Teacher education: an agent of change for attitudes towards mathematics and science/technology

Year: 1994

Author: Bobis, Janette, Cusworth, Robyn

Type of paper: Abstract refereed

This paper reports on the initial phases of a longitudinal investigation of the attitudes of preservice primary teachers toward mathematics and science/technology and toward the teaching of these subjects.

Four aspects of the project distinguish it from previous investigations of preservice teachers' attitudes toward mathematics and science. First, the project takes the perspective that preservice education can have more than a superficial and short-lived impact on the attitudes of beginning teachers (Denscombe, 1980; Martinez, 1992). Instead, it suggests that preservice programs have the potential to change not only their existing attitudes toward mathematics and science, but their attitude toward teaching practices. Secondly, research concerned with attitude toward mathematics and science has traditionally been reported in the literature separately. This investigation raises issues common to both disciplines and allows insights to be gained from a comparison of the two. Thirdly, the study identifies the importance of calculators and computers in influencing attitude toward mathematics and science. Previous investigations have not considered the impact of technology on the attitudes of preservice teachers. Technological changes in the curriculum will invariably be accompanied by changes in attitude toward mathematics and science and toward the teaching of these subjects. Lastly, multiple data gathering techniques provide a more holistic perspective on the change process, allowing the researchers to focus on the underlying reasons for attitudinal shifts. While traditional quantitative and qualitative techniques provide the basis, the actual change process was monitored via reflective journals.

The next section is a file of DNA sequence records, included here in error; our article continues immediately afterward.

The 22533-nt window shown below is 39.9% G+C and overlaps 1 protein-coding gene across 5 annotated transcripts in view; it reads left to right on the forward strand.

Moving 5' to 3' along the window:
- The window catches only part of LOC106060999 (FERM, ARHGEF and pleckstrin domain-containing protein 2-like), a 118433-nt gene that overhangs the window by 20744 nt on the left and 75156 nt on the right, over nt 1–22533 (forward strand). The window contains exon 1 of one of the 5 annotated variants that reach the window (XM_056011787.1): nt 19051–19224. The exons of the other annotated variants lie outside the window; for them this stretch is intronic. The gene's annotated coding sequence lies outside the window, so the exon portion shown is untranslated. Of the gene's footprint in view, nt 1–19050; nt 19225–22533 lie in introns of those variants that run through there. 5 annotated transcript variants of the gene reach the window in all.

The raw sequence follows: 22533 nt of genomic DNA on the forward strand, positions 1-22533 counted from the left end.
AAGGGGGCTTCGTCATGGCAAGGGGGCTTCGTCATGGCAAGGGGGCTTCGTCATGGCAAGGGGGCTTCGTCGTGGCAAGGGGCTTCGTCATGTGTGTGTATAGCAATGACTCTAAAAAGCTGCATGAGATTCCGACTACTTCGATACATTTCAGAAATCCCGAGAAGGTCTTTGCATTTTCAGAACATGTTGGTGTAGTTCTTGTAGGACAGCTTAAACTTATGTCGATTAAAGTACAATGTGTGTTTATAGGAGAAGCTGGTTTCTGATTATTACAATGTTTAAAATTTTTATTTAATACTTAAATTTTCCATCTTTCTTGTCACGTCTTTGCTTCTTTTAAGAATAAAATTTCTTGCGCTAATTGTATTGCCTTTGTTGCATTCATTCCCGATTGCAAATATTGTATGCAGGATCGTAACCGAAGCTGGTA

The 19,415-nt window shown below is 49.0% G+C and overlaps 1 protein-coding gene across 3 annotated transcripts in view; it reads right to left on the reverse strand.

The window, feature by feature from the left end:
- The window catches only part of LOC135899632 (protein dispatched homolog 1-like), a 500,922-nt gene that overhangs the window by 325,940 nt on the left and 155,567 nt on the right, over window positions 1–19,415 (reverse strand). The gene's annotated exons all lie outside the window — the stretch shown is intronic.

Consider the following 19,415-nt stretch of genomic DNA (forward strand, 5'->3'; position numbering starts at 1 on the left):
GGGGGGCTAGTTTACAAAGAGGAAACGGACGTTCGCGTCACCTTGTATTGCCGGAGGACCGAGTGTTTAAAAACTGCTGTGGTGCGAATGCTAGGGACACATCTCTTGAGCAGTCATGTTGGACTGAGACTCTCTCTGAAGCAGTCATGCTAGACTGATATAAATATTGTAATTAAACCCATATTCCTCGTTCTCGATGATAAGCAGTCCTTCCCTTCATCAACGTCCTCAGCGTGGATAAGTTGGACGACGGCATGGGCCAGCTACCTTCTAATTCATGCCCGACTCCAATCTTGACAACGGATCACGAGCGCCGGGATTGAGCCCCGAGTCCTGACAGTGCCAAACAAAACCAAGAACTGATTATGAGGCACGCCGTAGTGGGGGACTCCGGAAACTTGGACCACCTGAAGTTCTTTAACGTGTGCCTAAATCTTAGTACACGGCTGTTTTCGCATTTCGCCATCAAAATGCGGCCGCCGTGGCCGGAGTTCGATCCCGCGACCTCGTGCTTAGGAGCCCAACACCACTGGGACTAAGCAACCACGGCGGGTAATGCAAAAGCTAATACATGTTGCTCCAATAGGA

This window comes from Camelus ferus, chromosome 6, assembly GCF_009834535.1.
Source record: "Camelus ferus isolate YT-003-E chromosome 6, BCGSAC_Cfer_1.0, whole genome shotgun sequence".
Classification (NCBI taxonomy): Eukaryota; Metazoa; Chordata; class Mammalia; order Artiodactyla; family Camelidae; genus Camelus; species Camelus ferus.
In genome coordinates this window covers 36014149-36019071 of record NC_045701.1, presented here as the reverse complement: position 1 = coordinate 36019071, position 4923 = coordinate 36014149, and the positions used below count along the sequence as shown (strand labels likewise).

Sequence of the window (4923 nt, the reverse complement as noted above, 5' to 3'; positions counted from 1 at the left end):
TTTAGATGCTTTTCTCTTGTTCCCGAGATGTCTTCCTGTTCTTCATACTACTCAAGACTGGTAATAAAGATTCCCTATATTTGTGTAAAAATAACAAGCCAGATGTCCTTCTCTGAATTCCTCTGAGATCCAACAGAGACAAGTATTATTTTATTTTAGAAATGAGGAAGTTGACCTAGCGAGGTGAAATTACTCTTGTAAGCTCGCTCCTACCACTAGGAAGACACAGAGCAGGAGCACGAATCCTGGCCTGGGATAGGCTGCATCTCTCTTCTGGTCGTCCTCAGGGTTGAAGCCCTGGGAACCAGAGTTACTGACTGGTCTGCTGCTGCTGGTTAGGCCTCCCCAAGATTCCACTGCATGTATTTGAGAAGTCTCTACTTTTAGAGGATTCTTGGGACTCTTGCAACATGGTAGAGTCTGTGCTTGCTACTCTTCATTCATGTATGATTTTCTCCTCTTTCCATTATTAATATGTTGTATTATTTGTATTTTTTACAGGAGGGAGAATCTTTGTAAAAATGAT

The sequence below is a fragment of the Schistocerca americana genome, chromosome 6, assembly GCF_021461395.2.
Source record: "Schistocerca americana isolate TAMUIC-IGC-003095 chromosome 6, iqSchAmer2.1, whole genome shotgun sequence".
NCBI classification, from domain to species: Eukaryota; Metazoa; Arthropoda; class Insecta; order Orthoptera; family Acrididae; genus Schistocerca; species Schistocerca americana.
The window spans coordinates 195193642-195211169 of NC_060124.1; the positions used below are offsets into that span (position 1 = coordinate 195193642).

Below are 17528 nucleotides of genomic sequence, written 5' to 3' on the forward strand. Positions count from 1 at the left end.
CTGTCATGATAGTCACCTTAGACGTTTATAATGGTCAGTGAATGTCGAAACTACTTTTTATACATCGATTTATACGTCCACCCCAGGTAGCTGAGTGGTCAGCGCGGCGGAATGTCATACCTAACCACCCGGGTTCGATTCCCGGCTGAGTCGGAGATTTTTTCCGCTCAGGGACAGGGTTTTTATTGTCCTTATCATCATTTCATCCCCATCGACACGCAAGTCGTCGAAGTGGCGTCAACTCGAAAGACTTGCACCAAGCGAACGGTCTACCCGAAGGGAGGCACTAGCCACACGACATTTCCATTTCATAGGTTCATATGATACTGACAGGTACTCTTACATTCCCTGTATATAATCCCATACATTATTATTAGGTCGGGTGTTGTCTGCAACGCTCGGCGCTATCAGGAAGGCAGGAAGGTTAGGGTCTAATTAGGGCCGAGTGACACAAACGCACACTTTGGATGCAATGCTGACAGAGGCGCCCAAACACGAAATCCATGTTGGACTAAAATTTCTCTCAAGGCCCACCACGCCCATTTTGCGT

Observational data collected during practice teaching provides evidence of attitudinal changes transferring to classroom practice.